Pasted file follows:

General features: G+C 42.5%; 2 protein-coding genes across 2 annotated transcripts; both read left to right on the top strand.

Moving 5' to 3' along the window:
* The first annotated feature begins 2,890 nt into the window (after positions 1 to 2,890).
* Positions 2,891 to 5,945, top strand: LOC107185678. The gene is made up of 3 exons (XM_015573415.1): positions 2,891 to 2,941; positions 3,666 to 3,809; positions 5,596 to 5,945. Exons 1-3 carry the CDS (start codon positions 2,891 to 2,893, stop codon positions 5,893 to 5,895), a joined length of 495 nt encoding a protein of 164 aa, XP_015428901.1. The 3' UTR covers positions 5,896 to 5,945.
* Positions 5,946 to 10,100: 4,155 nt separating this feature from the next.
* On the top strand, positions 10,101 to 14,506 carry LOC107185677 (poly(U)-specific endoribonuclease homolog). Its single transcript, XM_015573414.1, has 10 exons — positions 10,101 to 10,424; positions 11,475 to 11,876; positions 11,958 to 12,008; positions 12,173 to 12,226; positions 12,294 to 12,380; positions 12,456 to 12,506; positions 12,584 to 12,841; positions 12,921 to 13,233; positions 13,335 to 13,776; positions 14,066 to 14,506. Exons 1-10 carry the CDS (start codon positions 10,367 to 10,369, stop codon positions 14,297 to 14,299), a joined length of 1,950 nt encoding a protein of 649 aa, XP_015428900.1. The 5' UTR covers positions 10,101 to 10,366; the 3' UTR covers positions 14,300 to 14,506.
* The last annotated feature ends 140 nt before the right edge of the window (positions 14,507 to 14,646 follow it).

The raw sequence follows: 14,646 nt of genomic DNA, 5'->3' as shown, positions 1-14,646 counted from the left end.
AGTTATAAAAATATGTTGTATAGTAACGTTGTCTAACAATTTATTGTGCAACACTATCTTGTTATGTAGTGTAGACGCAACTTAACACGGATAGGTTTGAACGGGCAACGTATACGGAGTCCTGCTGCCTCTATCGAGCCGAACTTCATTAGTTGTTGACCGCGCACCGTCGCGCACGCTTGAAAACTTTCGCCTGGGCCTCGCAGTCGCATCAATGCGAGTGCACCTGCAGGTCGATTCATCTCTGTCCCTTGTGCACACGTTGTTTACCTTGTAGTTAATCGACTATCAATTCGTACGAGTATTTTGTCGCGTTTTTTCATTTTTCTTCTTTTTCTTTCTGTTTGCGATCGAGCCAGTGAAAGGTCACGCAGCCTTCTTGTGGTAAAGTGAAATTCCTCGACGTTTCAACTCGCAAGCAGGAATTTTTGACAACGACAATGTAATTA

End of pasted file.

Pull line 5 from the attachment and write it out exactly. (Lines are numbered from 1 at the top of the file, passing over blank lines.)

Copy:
* Positions 5,946 to 10,100: 4,155 nt separating this feature from the next.